According to many people around the world, LGBTQ+ members are doomed to die pretty soon. Why? Because society doesn’t accept them as they are, despite WHO saying that reclassifying genders “will reduce stigma so that it may help better social acceptance for these individuals.” Although homophobia is a problem that all countries are currently facing, in Brazil, the issue is even worse.

According to Y&R Brazil (a part of VMLY&R Group), the life expectancy of transgender people in Brazil is the young age of 35. This phenomenon occurs because violence and discrimination have been on the rise since the election of president Jair Bolsonaro. To fight the issue, the Sao-Paolo-based agency, alongside news portal Athosgls, launched a remarkable short-film titled “Thirty-Five”, in which the partners highlight problems transgender have to face in this country.

The four-minute-long video focuses on the relationship between real-life trans couple Guto and Onika, who are spotted doing what couples normally do: They pamper each other, take care of each other, and celebrate their love. But sadly, this idyll might end pretty soon, as we can see Onika’s life being put to danger during her very own birthday.

What’s even more amazing that not only the video features trans people but also the creatives behind it are part of this wonderful community. Screenwriter Luh Maza and creative researcher Uni Corrêa, who meticulously worked with Maza to develop the short movie’s plot, are here to support the LGBTQ+ members. The film was brought to life thanks to the imagination of specialists at production company Fauna, whilst the story unfolds through the lyrics of Brazilian vocalist Liniker (a black trans woman), who sings a cover of Alphaville, ‘Forever Young.’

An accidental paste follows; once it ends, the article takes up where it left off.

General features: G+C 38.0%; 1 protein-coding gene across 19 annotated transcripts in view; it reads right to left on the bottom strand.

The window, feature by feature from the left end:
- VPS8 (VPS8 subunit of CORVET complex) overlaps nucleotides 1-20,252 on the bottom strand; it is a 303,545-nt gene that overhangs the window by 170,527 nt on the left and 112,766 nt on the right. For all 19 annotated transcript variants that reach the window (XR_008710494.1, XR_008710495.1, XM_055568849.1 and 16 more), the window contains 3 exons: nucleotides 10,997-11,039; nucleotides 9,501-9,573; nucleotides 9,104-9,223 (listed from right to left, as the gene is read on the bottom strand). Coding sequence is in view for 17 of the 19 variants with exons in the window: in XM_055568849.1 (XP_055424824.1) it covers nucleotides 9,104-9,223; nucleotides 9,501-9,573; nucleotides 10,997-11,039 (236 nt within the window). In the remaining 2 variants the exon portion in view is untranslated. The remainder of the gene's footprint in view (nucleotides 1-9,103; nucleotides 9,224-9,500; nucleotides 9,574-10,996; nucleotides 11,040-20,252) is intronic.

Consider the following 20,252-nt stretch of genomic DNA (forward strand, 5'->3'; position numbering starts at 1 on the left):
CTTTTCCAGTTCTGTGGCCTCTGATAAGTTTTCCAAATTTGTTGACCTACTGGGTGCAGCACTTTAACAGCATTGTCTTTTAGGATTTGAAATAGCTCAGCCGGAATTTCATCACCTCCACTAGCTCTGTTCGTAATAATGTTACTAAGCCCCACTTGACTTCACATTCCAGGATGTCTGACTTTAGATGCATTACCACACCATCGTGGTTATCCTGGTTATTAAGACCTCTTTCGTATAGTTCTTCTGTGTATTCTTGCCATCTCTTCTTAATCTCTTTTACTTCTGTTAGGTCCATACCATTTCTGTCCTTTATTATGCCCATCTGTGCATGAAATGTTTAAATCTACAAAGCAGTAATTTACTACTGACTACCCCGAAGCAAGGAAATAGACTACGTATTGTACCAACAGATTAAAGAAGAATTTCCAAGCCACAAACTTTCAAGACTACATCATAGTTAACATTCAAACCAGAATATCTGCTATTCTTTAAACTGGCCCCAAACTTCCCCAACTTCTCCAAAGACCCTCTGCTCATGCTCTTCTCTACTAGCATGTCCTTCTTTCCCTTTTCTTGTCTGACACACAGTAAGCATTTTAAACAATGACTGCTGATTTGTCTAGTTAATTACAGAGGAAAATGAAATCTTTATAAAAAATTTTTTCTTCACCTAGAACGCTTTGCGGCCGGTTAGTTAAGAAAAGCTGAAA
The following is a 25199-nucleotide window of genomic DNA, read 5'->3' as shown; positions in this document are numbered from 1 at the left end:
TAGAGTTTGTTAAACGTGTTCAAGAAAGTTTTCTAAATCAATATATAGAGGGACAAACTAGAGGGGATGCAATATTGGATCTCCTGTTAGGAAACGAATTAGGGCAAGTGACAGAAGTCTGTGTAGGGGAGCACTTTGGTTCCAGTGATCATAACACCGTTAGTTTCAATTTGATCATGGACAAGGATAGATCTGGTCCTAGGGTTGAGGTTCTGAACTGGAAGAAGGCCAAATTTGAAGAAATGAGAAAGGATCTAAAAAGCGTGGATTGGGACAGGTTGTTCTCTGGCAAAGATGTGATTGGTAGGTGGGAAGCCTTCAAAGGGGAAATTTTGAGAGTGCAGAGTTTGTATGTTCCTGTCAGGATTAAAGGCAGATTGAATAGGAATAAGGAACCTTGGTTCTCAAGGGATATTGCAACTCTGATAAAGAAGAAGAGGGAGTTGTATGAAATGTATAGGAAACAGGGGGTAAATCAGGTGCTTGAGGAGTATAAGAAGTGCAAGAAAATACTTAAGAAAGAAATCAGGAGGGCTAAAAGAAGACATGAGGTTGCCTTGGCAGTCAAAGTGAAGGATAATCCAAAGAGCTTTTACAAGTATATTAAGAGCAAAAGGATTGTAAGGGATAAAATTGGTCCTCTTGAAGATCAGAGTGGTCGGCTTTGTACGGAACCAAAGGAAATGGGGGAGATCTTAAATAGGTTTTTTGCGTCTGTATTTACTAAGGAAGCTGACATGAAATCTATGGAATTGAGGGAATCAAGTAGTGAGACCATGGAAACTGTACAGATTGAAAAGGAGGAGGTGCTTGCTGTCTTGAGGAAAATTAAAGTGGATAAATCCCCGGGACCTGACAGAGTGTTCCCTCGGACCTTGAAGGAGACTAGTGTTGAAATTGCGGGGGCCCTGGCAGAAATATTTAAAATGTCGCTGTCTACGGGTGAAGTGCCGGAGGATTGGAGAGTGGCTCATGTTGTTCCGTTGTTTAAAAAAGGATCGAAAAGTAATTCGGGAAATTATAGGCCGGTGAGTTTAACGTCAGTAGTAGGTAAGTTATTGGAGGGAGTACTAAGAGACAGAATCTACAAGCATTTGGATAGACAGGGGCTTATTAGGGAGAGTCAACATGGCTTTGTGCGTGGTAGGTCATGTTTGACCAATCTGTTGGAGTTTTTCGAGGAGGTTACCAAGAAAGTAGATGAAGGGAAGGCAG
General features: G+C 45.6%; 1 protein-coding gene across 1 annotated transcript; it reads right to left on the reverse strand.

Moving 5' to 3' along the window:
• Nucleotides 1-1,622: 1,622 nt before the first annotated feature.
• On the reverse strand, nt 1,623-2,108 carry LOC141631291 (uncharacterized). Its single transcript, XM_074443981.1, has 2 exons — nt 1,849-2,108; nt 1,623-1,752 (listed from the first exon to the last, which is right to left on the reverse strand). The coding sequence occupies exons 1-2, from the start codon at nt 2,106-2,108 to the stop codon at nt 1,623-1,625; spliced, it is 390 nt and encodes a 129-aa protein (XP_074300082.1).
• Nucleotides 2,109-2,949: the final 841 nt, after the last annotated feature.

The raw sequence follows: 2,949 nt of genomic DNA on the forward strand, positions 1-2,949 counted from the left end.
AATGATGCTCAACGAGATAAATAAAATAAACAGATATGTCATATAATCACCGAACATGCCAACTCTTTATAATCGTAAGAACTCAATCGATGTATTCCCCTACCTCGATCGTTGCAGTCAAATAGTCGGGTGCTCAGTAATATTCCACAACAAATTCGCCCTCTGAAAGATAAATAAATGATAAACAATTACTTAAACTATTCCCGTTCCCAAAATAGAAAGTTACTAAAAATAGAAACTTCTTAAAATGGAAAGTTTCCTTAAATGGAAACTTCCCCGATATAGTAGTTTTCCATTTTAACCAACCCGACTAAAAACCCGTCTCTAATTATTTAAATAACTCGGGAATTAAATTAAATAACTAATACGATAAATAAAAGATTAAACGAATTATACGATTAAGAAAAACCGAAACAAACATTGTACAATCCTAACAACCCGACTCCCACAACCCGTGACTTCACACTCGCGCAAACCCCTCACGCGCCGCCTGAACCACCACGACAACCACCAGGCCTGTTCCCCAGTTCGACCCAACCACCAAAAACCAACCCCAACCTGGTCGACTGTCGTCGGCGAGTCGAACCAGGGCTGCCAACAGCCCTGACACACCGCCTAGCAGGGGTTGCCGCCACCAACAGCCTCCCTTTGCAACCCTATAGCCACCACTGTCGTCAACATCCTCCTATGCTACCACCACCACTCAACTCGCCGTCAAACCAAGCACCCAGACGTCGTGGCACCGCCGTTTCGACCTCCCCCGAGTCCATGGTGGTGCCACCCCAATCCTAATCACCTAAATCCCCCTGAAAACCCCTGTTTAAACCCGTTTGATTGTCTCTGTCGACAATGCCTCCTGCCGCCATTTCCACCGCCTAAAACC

“More than making a short film, we [wanted to] defend the representativeness and inclusion of trans professionals in the film industry,” explained Fauna’s director in a press release.

“This was the first time I was not the only trans [person] in a team,” said Corrêa about the emotions that spun around the campaign. “We all have stories to tell, and nowadays we have a small share of representation, especially in campaigns for fashion brands. But it has always been with a touch of glamour. We don’t want only that. We want to feel really represented.”

Guto and Onika’s story fortunately ends with a happy ending. At least, Guto accepts Onkia as she is. But poor teenagers across the US, who decide to come out, are thrown out into the streets just because they have the guts to tell their families and the world who they really are. According to Saatchi Wellness, which partnered with Calvary-St. George’s Parish to bring awareness to the rising tide of homelessness amongst LGBTQ Teens, a staggering 40% of teens who come out to their families are thrown onto the streets.

This terrible statistic inspired the agency to create the “Thrown Out Flag,” a campaign that brings the traditional LGBTQ+ symbol into the forefront to raise awareness about the suffering the LGBTQ youth have to endure. The initiative is accompanied by a series of stunning photos, which were placed prominently in OOH across the US, in addition to a large billboard in New York’s Times Square.



Client: Athosgls

Agency: Y&R Brazil

Thrown Out

Client: Calvary-St. George’s Parish

Agency: Saatchi Wellness